|Her surname is sometimes erroneously given as Porter.|
|Work not for a reward; but never cease to do thy work. The Bhagavad Gita2:|
|Kant, Immanuel | Internet Encyclopedia of Philosophy||The argument of the Transcendental Deduction is one of the most important moments in the Critique, but it is also one of the most difficult, complex, and controversial arguments in the book.|
This struck Kant as important enough that, like Hume, he founded a whole critique on it, and also produced some more convenient and expressive terminology. Propositions true by "relations of ideas" are now analytic "taking apart"while propositions not so founded are synthetic "putting together".
Kant did not see that the predicates of the axioms of geometry contained any meaning already expressed in the subjects.5. Moral Theory. Kant’s moral theory is organized around the idea that to act morally and to act in accordance with reason are one and the same.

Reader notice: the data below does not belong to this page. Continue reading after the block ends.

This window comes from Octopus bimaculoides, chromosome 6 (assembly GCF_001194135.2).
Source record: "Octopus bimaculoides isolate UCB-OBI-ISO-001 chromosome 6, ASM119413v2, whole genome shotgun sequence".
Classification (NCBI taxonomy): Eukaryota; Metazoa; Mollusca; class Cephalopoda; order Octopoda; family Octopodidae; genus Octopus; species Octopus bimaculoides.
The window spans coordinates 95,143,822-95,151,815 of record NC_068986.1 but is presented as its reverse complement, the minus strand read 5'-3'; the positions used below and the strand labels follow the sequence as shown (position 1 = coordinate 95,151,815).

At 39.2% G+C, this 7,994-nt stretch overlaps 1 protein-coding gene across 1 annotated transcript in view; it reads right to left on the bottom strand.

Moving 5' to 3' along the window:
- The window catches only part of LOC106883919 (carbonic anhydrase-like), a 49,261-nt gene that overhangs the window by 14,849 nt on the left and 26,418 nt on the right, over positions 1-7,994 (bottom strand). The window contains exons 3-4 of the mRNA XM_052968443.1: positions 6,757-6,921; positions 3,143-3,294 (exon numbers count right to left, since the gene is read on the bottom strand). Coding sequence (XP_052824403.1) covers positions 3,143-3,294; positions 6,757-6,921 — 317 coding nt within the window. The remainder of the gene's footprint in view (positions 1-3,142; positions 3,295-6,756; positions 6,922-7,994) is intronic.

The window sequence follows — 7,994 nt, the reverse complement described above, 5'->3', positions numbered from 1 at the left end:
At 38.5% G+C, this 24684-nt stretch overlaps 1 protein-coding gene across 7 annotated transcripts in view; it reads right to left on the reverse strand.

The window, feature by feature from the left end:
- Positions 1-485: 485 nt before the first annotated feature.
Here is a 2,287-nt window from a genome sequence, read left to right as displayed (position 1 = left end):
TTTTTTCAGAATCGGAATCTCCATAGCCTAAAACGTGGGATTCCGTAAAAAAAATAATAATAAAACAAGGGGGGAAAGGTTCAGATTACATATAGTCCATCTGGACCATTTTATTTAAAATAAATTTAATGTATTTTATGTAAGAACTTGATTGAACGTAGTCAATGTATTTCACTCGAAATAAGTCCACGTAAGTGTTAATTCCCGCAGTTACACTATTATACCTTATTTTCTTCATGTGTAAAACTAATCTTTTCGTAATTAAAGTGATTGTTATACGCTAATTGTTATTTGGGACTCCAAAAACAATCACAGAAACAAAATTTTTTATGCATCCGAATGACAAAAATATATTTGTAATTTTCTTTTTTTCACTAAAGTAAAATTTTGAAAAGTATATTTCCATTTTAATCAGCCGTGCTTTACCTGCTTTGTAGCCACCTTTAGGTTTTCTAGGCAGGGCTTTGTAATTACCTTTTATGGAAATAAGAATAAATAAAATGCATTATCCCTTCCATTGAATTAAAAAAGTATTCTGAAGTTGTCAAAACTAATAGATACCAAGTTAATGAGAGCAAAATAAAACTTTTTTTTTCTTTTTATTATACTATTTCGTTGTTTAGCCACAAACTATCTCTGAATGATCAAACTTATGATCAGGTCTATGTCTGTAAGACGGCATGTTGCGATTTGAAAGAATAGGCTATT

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Kant's Moral Theory. Kant's Moral Philosophy is, as you would expect, difficult to understand.
It has become popular in our times, mainly as a viable alternative to utilitarianism. Since utilitarian theory downplays the moral significance of such important elements as respect, human dignity, individual rights, and minority protection, an.
Adam Smith () wrote two great books, the well-known Wealth of Nations and Theory of Moral Sentiments which has been overshadowed by his treatise on economics. Contrary to popular belief, these two works do not exist in isolation from one another.
1. Aims and Methods of Moral Philosophy. The most basic aim of moral philosophy, and so also of the Groundwork, is, in Kant’s view, to “seek out” the foundational principle of a “metaphysics of morals,” which Kant understands as a system of a priori moral principles that apply the CI to human persons in all times and cultures.
Kant pursues this project . Immanuel Kant, The greatest member of the idealist school of German philosophy, Immanuel Kant was born at Königsberg, where he spent his entire life, the son of a saddler, reputedly of Scottish origin.